Referring to FIG. 18, there is shown another signal processing circuit included in the interface unit 4a for calculating sprung mass vertical accelerations GRL and GRR at the rear-left and -right road wheel positions. This signal processing circuit includes ten blocks A1 to A10. The first block A1 receives the sensor signals indicative of the sprung mass vertical accelerations GFL and GFR sensed at the front-left and -right road wheel positions from the front-left and -right vertical G sensors 1FL and 1FR and it calculates a bounce rate GBF at the center of the front-left and -right road wheel positions from the following equation:

GBF (GFL+GFR)/2                                            (4)

The second block A2 receives the bounce rate GBF transferred thereto from the first block A1 and it employs a transfer function GB(s) for the road surface input from the front road wheel positions to the rear road wheel positions to calculate a bounce rate GBR at the center of the rear road wheels from the following equation:

GB(s)=G1(s)G2(s)G3(s)                  (5)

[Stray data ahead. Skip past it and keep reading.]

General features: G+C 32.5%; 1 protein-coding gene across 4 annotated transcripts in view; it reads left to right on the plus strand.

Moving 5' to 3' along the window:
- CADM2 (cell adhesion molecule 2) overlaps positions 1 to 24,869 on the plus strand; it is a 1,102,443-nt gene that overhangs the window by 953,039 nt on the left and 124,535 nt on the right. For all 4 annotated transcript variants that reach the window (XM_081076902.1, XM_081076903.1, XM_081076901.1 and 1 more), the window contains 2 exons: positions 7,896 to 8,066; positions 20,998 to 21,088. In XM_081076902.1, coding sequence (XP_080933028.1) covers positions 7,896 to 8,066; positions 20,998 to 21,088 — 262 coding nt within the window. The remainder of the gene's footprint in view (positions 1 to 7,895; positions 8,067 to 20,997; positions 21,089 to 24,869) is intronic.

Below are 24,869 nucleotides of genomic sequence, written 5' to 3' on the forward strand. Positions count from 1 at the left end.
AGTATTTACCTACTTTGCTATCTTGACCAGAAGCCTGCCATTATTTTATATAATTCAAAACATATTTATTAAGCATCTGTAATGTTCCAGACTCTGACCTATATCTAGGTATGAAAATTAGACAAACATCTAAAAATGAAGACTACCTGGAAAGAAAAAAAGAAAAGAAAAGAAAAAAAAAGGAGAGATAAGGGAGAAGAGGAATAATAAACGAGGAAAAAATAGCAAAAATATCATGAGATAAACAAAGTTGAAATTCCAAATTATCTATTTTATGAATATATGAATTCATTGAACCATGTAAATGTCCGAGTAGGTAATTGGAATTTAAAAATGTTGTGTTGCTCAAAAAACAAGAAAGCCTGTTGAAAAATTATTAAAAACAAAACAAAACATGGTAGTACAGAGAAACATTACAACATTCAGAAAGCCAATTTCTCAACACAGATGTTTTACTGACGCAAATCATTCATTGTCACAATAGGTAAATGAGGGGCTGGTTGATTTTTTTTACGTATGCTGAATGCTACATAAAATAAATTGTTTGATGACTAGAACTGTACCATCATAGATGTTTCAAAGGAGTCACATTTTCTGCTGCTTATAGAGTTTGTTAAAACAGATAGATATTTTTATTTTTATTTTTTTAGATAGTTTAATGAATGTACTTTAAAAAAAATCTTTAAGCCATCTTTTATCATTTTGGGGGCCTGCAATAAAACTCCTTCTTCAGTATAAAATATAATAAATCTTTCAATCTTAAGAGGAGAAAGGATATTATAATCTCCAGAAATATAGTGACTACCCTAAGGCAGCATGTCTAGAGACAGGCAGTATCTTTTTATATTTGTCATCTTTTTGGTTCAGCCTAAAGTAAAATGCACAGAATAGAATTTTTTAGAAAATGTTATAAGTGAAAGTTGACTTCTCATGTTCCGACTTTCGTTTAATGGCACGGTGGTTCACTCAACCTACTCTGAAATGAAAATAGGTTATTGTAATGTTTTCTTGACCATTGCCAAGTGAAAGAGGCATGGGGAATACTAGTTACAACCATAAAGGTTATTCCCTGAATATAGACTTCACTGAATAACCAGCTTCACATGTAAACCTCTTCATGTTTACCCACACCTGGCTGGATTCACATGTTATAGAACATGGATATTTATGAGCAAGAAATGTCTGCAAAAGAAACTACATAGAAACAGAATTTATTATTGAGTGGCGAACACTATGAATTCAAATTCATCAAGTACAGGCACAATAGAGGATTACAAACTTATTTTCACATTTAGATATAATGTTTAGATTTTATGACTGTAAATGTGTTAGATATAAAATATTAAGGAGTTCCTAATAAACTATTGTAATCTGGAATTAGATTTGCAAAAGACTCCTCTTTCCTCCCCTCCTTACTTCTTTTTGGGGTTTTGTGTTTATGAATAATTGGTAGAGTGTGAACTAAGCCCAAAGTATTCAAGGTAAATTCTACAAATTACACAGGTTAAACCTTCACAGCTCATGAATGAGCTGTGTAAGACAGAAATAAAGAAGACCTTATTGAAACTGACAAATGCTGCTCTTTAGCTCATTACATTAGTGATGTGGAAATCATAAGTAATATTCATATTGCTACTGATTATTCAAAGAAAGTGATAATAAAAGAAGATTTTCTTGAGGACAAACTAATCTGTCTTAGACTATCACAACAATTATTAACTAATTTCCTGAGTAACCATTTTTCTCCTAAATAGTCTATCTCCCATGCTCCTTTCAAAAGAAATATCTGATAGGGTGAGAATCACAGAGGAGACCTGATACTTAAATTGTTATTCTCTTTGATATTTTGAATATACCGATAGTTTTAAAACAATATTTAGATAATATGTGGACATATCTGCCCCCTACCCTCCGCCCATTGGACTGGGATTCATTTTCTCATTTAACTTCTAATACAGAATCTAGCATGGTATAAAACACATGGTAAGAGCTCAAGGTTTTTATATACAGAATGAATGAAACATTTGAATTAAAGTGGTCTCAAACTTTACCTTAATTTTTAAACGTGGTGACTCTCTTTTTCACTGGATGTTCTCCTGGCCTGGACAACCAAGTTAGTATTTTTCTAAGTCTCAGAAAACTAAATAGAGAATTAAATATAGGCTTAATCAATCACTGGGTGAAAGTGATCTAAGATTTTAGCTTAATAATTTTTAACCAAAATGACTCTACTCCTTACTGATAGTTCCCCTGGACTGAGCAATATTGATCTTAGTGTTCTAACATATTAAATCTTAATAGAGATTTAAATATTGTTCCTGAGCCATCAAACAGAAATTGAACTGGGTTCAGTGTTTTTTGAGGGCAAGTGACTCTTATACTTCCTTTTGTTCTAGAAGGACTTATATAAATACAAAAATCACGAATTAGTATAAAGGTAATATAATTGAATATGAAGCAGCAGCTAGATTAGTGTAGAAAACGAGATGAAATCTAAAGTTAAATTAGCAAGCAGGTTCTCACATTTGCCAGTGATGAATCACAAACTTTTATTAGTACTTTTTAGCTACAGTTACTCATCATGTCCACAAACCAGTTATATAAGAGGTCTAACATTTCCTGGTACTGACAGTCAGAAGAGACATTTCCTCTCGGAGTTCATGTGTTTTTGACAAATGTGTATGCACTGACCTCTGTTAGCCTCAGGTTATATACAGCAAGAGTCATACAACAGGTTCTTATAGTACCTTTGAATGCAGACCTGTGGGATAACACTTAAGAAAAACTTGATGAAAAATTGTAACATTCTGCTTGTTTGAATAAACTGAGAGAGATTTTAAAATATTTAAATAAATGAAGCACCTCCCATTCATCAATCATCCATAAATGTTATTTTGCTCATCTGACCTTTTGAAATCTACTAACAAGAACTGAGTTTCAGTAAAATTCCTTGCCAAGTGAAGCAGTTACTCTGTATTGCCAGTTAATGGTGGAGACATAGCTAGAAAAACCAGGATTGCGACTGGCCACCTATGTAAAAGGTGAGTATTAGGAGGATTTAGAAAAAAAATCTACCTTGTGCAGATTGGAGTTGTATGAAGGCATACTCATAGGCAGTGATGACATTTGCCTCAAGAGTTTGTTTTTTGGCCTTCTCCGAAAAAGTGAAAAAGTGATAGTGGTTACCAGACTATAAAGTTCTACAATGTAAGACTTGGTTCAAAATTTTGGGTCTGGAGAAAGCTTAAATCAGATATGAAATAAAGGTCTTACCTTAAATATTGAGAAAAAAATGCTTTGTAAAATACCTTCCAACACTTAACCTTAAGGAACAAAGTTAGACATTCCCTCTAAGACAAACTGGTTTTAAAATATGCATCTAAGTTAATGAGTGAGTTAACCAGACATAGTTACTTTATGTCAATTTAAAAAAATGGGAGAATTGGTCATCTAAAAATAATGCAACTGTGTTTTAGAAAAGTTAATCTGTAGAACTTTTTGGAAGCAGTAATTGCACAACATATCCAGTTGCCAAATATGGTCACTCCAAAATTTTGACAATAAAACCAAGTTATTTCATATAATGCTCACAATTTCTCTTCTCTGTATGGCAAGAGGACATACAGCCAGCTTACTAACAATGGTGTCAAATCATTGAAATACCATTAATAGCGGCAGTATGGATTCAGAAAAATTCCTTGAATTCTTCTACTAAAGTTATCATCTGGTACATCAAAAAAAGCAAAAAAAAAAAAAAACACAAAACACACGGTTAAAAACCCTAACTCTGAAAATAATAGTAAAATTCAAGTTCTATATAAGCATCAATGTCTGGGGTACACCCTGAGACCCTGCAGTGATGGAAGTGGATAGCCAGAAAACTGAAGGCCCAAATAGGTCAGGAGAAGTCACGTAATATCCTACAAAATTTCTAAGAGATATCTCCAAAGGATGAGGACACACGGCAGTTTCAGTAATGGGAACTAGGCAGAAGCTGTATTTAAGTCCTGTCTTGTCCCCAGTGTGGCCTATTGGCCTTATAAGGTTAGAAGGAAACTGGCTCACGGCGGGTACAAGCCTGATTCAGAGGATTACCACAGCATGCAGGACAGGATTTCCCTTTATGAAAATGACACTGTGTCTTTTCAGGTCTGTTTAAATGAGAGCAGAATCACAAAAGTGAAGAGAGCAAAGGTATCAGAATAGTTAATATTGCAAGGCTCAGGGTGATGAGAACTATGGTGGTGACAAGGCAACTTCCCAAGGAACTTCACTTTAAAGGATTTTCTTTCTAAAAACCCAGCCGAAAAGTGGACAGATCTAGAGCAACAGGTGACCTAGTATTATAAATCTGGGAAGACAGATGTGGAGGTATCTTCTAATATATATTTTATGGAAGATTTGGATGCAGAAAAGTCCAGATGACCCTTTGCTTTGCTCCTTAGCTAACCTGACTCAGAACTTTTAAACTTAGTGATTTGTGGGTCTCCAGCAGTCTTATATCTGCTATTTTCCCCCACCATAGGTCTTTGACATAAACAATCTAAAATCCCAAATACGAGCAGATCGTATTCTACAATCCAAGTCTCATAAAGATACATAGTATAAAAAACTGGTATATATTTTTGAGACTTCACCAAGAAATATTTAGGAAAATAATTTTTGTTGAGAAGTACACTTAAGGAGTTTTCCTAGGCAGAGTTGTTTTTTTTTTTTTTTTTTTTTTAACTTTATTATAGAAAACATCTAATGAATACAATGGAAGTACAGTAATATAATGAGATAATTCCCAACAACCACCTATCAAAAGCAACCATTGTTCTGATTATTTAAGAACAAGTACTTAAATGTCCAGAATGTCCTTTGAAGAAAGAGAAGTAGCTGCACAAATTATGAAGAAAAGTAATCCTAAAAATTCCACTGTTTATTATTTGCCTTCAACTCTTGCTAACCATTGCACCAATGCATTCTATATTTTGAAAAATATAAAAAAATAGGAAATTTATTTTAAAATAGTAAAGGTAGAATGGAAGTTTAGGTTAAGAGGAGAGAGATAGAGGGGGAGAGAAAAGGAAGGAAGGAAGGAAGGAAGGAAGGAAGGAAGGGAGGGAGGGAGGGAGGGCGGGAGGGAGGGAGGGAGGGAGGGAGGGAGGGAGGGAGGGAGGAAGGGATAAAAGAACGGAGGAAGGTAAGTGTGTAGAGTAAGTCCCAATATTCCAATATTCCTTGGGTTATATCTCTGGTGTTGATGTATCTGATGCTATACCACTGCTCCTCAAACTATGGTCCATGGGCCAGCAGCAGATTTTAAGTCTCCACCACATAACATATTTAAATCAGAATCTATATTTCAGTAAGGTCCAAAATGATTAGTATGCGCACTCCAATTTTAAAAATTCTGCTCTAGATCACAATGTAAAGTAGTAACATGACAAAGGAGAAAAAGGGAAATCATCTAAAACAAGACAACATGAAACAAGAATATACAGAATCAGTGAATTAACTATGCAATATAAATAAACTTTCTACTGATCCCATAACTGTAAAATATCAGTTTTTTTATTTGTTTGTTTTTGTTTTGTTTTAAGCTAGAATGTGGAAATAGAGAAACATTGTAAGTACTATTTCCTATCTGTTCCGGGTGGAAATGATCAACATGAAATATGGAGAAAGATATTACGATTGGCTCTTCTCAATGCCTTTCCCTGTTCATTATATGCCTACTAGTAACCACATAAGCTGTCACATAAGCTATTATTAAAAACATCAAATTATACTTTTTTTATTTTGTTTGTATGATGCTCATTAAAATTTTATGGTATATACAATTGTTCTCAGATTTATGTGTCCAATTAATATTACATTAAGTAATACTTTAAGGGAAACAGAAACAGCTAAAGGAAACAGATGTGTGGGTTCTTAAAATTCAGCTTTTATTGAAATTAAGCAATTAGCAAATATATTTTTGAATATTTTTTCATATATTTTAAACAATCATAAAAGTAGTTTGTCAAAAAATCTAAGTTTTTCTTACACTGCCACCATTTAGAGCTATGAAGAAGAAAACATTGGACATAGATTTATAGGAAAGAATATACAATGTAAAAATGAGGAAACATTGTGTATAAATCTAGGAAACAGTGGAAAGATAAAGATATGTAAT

where G1(s) is the transfer function from the front road wheel side sprung mass to the road surface, G2(s) is the transfer function from the rear road wheel side road surface to the rear road wheel side sprung mass, and G3(s) is the delay transfer function for the difference between the times at which inputs occur at the front and rear positions of the vehicle body. The delay transfer function G3(s) is given from the following equation:

G3(s)=WB/Sv                                                (6)

where WB is the wheelbase of the vehicle, and Sv is the vehicle speed.

The third block A3 receives the sensor signals indicative of the sprung mass vertical accelerations GFL and GFR sensed at the front-left and -right road wheel positions from the front-left and -right vertical G sensors 1FL and 1FR and it calculates a vehicle roll rate GR on the front road wheel side from the following equation:

GR=(GFR-GFL)/2                                             (7)